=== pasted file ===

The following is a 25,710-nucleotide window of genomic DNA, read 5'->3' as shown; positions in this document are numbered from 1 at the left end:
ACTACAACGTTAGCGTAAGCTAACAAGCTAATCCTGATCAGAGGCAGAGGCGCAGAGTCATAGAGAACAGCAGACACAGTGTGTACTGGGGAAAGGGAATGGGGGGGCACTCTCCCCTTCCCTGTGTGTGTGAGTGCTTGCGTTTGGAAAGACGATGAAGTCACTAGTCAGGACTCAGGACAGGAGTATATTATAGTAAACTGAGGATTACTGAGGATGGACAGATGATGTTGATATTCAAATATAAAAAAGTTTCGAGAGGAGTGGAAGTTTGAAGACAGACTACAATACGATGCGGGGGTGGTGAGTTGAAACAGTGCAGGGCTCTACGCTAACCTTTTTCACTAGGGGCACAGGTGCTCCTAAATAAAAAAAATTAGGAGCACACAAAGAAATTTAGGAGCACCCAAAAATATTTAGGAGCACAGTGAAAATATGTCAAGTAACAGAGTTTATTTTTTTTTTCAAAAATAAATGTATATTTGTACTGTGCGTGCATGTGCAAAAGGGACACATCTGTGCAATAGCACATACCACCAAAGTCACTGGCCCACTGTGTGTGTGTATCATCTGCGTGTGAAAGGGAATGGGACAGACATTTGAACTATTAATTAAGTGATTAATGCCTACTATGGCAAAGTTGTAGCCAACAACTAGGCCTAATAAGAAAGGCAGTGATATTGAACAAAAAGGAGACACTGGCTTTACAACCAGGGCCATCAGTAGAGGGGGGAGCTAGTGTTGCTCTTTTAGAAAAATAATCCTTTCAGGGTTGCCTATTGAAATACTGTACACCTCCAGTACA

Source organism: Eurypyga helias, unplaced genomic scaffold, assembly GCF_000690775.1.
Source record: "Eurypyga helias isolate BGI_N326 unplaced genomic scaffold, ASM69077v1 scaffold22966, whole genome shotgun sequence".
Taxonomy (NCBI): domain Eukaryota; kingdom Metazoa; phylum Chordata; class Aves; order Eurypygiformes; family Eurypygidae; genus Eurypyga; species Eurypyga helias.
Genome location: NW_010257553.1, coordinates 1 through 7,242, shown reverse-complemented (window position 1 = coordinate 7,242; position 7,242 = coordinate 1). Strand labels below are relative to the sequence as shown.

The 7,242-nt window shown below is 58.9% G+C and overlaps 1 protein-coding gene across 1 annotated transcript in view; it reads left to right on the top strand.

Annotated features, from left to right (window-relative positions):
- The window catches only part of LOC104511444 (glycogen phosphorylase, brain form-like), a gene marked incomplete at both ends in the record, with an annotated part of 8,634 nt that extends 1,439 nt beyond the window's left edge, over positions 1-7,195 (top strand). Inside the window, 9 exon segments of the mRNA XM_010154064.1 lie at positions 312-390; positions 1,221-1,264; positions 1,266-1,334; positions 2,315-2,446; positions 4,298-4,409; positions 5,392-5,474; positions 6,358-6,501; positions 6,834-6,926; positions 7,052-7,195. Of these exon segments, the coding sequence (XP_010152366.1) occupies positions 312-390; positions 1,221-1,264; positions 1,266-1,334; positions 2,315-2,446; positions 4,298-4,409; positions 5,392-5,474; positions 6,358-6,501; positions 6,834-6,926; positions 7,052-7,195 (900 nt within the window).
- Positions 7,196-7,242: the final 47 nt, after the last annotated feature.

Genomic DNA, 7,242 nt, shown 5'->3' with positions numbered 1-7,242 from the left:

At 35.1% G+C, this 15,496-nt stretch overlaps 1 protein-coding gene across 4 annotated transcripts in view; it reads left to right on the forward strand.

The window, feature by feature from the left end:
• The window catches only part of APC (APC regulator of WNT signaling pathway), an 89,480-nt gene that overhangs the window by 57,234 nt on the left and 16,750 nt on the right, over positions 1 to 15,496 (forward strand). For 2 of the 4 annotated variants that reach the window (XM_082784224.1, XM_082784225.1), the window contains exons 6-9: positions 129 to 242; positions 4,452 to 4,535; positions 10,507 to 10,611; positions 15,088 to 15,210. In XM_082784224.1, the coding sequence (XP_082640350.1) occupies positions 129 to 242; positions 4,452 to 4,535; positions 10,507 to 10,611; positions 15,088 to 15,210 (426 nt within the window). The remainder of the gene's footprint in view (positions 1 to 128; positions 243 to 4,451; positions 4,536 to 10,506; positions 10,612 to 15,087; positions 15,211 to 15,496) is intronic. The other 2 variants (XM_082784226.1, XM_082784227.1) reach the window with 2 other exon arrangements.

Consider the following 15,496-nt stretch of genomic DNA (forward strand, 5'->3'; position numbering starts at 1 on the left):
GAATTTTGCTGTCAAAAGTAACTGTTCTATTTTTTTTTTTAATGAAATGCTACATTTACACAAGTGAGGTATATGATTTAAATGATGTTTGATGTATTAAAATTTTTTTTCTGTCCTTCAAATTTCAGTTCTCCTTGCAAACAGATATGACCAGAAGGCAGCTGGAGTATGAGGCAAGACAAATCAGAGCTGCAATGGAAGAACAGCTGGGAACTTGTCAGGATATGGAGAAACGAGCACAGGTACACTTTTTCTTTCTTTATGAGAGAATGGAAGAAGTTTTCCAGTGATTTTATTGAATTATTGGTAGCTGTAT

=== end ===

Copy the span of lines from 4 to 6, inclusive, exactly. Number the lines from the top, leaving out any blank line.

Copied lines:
Source record: "Eurypyga helias isolate BGI_N326 unplaced genomic scaffold, ASM69077v1 scaffold22966, whole genome shotgun sequence".
Taxonomy (NCBI): domain Eukaryota; kingdom Metazoa; phylum Chordata; class Aves; order Eurypygiformes; family Eurypygidae; genus Eurypyga; species Eurypyga helias.
Genome location: NW_010257553.1, coordinates 1 through 7,242, shown reverse-complemented (window position 1 = coordinate 7,242; position 7,242 = coordinate 1). Strand labels below are relative to the sequence as shown.